Canadian economy added 230,700 jobs in June, all part-time: StatCan

Statistics Canada says the economy added 230,700 jobs in June as restrictions put in place to slow the pandemic were rolled back across the country.

The gain came as the number of part-time positions rose 263,900, bringing it basically back to pre-pandemic levels, while the number of full-time jobs fell 33,200.

Statistics Canada said Friday the part-time gains were driven by jumps in jobs in the hard-hit retail and food services sectors and concentrated among youth.

The 101,000 jobs increase in the accommodation and food services sector was the largest increase since last July, with Quebec, Alberta and British Columbia accounting for most of the increase, while Ontario grew slower on account of restrictions on indoor dining.

More people also went looking for work in June, after giving up on the job hunt in May, as the total size of the labour force increased by 170,000 in June.

The unemployment rate fell to 7.8 per cent for the month compared with 8.2 per cent in May, which the statistics agency says was the lowest of the pandemic since the 7.5 per cent recorded in March.

The result for June left the country about 340,000 jobs, or almost two per cent, below pre-pandemic employment levels seen in February 2020.

Statistics Canada said the employment gap is likely closer to 540,000 jobs when factoring in population growth.

CIBC senior economist Royce Mendes says the overall increase in June shot past the best of market expectations, which could also mean gains in the coming months may be more modest than massive.

economy added 230,700 jobs in June as restrictions put in place to slow the pandemic were rolled back across the country.

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Here's a quick look at Canada's June employment data(numbers from the previous month in brackets):

  • Unemployment rate: 7.8 per cent (8.2)
  • Employment rate: 60.1 per cent (59.4)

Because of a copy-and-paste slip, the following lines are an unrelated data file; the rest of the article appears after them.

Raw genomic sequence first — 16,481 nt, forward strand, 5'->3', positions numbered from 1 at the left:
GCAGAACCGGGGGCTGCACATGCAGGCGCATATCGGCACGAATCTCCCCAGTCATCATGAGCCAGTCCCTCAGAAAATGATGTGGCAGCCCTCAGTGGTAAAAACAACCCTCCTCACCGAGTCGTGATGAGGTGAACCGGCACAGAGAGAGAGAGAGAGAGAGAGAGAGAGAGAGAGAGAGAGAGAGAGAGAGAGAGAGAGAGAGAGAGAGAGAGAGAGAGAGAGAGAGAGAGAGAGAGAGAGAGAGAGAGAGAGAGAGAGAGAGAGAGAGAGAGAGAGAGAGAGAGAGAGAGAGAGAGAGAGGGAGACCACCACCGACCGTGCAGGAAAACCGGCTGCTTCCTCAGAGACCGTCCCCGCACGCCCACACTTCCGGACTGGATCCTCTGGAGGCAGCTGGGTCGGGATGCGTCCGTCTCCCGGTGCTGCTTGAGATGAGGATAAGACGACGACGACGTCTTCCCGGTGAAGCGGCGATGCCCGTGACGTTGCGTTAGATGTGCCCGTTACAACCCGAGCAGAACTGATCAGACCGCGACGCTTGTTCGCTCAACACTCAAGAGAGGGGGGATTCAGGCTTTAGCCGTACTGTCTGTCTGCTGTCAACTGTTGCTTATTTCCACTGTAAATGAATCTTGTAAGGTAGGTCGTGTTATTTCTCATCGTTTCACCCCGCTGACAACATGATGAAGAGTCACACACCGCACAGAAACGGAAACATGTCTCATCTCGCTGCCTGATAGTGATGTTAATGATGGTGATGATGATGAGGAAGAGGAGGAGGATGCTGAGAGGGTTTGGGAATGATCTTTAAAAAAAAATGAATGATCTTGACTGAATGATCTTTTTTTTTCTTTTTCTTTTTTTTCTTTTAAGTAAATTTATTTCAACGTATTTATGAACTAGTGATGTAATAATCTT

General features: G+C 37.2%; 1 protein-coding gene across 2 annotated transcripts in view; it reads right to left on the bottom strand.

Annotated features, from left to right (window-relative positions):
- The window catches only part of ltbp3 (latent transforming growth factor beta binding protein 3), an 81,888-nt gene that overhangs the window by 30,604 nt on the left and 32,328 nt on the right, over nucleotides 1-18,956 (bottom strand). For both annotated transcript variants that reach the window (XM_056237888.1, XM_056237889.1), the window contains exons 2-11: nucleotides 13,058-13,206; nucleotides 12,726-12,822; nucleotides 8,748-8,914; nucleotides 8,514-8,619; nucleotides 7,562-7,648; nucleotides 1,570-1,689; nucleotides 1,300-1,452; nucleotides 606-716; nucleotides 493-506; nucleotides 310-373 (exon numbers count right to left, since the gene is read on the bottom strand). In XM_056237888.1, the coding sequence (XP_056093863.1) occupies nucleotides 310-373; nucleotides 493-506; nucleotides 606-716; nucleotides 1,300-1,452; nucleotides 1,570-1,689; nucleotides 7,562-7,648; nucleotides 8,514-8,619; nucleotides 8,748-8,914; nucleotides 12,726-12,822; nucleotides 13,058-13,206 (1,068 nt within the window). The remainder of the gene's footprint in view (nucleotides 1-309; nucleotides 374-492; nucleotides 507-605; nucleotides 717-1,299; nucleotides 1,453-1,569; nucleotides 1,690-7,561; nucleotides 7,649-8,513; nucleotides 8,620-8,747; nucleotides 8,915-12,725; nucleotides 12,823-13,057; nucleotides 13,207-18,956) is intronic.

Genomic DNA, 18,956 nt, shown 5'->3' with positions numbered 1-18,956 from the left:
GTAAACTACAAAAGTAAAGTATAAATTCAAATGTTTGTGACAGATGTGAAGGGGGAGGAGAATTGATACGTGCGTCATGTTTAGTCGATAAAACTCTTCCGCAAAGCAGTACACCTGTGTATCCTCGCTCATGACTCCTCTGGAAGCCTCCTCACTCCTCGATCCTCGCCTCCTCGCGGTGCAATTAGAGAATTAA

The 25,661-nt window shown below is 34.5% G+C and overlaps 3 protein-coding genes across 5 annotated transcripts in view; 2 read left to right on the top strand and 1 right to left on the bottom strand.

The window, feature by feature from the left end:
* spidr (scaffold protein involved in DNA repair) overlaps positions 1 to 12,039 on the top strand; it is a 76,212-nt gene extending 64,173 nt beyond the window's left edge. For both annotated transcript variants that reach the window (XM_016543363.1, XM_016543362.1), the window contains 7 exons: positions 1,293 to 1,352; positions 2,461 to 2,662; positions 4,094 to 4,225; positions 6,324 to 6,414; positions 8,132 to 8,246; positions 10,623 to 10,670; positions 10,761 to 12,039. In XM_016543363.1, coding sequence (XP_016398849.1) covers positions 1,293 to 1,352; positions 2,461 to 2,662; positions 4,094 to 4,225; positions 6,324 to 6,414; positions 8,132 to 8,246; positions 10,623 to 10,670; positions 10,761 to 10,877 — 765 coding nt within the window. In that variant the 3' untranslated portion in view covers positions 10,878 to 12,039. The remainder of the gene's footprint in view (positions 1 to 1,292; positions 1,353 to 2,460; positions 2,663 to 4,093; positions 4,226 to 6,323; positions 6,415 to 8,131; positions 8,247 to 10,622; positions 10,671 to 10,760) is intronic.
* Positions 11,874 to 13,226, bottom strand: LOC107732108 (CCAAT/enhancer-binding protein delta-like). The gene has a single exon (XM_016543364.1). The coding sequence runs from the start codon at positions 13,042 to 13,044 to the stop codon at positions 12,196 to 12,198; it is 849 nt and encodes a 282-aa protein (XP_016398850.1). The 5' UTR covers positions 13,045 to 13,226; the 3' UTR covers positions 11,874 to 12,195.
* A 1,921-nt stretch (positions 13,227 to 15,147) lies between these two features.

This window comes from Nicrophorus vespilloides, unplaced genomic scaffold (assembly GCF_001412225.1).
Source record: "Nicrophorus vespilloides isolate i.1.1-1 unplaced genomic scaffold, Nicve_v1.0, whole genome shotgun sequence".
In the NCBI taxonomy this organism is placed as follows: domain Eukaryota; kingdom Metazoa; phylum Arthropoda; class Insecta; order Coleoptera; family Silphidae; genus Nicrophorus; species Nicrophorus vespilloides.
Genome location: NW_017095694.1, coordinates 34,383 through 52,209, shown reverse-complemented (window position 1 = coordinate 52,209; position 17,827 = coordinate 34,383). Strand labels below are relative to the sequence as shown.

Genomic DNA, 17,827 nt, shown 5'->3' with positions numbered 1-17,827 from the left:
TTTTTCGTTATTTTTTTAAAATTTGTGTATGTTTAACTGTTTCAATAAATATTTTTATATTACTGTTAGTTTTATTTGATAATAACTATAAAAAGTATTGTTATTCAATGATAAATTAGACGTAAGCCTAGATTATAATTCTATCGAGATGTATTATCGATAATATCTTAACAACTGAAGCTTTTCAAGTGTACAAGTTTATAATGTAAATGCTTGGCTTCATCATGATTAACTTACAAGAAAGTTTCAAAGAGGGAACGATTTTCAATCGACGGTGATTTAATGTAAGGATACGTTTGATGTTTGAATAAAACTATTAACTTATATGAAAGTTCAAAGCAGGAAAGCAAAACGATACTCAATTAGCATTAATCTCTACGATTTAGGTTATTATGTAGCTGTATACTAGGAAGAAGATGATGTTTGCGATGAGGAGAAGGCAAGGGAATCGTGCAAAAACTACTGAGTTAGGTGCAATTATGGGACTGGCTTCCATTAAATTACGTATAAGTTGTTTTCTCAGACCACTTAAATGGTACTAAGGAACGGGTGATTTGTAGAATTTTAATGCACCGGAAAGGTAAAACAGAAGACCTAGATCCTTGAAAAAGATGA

• Participation rate: 65.2 per cent (64.6)
  • Number unemployed: 1,591,600 (1,652,300)
  • Number working: 18,789,900 (18,559,200)
  • Youth (15-24 years) unemployment rate: 13.6 per cent (15.9)
  • Men (25 plus) unemployment rate: 7.2 per cent (6.9)
  • Women (25 plus) unemployment rate: 6.5 per cent (7.0)

Here are the jobless rates last month by province (numbers from the previous month in brackets):

  • Newfoundland and Labrador 13.0 per cent (13.4)
  • Prince Edward Island 12.5 per cent (9.6)
  • Nova Scotia 9.0 per cent (9.8)
  • New Brunswick 9.3 per cent (9.0)
  • Quebec 6.3 per cent (6.6)
  • Ontario 8.4 per cent (9.3)
  • Manitoba 7.6 per cent (7.2)
  • Saskatchewan 6.7 per cent (6.3)
  • Alberta 9.3 per cent (8.7)
  • British Columbia 6.6 per cent (7.0)

Statistics Canada also released seasonally adjusted, three-month moving average unemployment rates for major cities. It cautions, however, that the figures may fluctuate widely because they are based on small statistical samples. Here are the jobless rates last month by city (numbers from the previous month in brackets):

  • St. John's, N.L. 8.8 per cent (8.5)
  • Halifax 8.8 per cent (8.9)
  • Moncton, N.B. 7.8 per cent (8.8)
  • Saint John, N.B. 8.2 per cent (8.5)
  • Saguenay, Que. 6.5 per cent (6.1)
  • Quebec City 5.1 per cent (4.9)
  • Sherbrooke, Que. 5.1 per cent (4.6)
  • Trois-Rivieres, Que. 4.4 per cent (4.2)
  • Montreal 7.7 per cent (7.9)
  • Gatineau, Que. 6.3 per cent (6.2)
  • Ottawa 8.2 per cent (7.9)
  • Kingston, Ont. 8.9 per cent (8.7)
  • Peterborough, Ont. 5.9 per cent (5.9)
  • Oshawa, Ont. 9.0 per cent (8.4)
  • Toronto 9.8 per cent (9.6)
  • Hamilton, Ont. 8.1 per cent (7.7)
  • St. Catharines-Niagara, Ont. 11.5 per cent (10.8)
  • Kitchener-Cambridge-Waterloo, Ont. 6.5 per cent (6.7)
  • Brantford, Ont. 6.5 per cent (6.1)
  • Guelph, Ont. 9.4 per cent (9.1)
  • London, Ont. 10.0 per cent (9.7)
  • Windsor, Ont. 11.8 per cent (10.6)
  • Barrie, Ont. 8.4 per cent (7.7)
  • Greater Sudbury, Ont. 7.9 per cent (8.1)
  • Thunder Bay, Ont. 7.1 per cent (7.7)
  • Winnipeg 7.9 per cent (7.6)
  • Regina 6.8 per cent (7.5)
  • Saskatoon 7.3 per cent (7.4)
  • Calgary 9.2 per cent (8.7)
  • Edmonton 9.7 per cent (10.2)
  • Kelowna, B.C. 6.3 per cent (5.8)
  • Abbotsford-Mission, B.C. 5.7 per cent (5.6)
  • Vancouver 7.5 per cent (7.5)
  • Victoria 5.4 per cent (6.3)

This report by The Canadian Press was first published July 9, 2021.